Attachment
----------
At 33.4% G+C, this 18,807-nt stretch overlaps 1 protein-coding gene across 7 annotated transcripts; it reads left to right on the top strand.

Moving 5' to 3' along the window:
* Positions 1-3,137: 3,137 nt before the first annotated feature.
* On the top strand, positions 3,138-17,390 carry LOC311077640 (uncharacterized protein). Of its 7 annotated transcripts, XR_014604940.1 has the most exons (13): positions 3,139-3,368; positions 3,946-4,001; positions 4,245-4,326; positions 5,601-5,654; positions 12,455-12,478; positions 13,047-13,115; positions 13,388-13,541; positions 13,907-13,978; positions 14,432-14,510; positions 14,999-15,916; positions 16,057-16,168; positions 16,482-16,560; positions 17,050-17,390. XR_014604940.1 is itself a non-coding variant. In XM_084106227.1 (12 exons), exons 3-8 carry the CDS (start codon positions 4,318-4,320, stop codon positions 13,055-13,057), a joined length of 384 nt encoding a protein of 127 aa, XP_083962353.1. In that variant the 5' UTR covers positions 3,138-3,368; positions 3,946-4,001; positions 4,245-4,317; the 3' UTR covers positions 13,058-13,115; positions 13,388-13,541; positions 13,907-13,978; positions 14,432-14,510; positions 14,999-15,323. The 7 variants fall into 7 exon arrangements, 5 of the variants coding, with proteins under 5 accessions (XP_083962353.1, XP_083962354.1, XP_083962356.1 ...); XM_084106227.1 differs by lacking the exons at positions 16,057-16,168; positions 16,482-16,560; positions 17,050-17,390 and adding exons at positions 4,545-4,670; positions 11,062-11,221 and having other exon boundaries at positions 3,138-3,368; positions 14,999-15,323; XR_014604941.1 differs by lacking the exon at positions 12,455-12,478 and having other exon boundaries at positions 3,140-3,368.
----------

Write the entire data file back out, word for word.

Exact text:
At 33.4% G+C, this 18,807-nt stretch overlaps 1 protein-coding gene across 7 annotated transcripts; it reads left to right on the top strand.

Moving 5' to 3' along the window:
* Positions 1-3,137: 3,137 nt before the first annotated feature.
* On the top strand, positions 3,138-17,390 carry LOC311077640 (uncharacterized protein). Of its 7 annotated transcripts, XR_014604940.1 has the most exons (13): positions 3,139-3,368; positions 3,946-4,001; positions 4,245-4,326; positions 5,601-5,654; positions 12,455-12,478; positions 13,047-13,115; positions 13,388-13,541; positions 13,907-13,978; positions 14,432-14,510; positions 14,999-15,916; positions 16,057-16,168; positions 16,482-16,560; positions 17,050-17,390. XR_014604940.1 is itself a non-coding variant. In XM_084106227.1 (12 exons), exons 3-8 carry the CDS (start codon positions 4,318-4,320, stop codon positions 13,055-13,057), a joined length of 384 nt encoding a protein of 127 aa, XP_083962353.1. In that variant the 5' UTR covers positions 3,138-3,368; positions 3,946-4,001; positions 4,245-4,317; the 3' UTR covers positions 13,058-13,115; positions 13,388-13,541; positions 13,907-13,978; positions 14,432-14,510; positions 14,999-15,323. The 7 variants fall into 7 exon arrangements, 5 of the variants coding, with proteins under 5 accessions (XP_083962353.1, XP_083962354.1, XP_083962356.1 ...); XM_084106227.1 differs by lacking the exons at positions 16,057-16,168; positions 16,482-16,560; positions 17,050-17,390 and adding exons at positions 4,545-4,670; positions 11,062-11,221 and having other exon boundaries at positions 3,138-3,368; positions 14,999-15,323; XR_014604941.1 differs by lacking the exon at positions 12,455-12,478 and having other exon boundaries at positions 3,140-3,368.